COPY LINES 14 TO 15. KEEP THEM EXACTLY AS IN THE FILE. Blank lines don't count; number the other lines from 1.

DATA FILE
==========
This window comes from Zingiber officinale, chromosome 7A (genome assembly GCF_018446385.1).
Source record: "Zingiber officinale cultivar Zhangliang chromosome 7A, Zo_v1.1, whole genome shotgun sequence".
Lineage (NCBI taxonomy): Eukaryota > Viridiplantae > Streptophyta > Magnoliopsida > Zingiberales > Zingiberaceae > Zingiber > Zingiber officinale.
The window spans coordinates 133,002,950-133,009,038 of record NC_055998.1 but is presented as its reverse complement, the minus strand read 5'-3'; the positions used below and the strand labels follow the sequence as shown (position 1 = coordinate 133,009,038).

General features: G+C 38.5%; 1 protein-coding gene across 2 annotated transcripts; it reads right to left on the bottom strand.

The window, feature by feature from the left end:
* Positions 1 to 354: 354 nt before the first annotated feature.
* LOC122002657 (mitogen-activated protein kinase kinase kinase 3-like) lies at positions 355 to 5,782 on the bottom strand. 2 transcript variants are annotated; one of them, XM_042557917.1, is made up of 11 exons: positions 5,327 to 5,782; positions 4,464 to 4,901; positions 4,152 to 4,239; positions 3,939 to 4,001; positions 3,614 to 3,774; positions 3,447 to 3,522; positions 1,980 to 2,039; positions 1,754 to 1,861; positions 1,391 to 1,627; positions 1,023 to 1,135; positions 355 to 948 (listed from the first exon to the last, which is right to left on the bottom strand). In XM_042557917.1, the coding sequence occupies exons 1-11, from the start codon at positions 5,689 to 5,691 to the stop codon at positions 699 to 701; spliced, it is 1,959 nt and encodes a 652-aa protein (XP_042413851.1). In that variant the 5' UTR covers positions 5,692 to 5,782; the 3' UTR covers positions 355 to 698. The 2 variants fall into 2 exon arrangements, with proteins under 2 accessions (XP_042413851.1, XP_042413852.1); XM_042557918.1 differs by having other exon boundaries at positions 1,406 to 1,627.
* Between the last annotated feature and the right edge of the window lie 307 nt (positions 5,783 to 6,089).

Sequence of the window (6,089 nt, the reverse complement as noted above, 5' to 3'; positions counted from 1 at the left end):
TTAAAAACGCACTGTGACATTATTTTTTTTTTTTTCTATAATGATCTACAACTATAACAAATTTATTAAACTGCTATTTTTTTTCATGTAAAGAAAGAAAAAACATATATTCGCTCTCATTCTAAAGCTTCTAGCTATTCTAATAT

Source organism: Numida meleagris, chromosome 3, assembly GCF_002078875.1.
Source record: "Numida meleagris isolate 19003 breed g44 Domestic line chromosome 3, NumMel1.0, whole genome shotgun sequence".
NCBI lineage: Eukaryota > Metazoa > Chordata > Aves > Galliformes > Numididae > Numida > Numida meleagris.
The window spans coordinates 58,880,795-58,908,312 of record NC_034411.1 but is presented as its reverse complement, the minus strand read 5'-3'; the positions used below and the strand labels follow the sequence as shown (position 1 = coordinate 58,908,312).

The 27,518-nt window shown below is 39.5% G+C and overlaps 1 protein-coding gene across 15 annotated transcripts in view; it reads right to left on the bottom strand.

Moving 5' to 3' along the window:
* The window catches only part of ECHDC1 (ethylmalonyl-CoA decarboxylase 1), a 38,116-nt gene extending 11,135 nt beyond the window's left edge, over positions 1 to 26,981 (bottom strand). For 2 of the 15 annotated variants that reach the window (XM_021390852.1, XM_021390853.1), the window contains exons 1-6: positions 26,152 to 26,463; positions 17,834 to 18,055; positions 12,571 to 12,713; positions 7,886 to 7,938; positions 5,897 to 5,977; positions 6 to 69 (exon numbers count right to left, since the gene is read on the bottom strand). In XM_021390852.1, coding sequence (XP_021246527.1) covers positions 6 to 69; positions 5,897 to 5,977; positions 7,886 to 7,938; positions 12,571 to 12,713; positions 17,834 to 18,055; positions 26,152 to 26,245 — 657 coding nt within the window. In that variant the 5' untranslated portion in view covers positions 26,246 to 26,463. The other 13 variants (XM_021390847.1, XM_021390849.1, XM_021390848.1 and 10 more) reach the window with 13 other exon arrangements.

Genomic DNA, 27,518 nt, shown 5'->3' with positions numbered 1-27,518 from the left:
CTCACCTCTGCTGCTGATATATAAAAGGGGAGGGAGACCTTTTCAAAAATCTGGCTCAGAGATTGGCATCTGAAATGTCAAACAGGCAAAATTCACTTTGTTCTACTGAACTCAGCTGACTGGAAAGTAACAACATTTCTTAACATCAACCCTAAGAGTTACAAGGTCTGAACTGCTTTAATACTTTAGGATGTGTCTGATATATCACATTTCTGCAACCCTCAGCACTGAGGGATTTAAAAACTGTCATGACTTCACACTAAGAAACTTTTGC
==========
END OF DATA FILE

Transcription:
NCBI lineage: Eukaryota > Metazoa > Chordata > Aves > Galliformes > Numididae > Numida > Numida meleagris.
The window spans coordinates 58,880,795-58,908,312 of record NC_034411.1 but is presented as its reverse complement, the minus strand read 5'-3'; the positions used below and the strand labels follow the sequence as shown (position 1 = coordinate 58,908,312).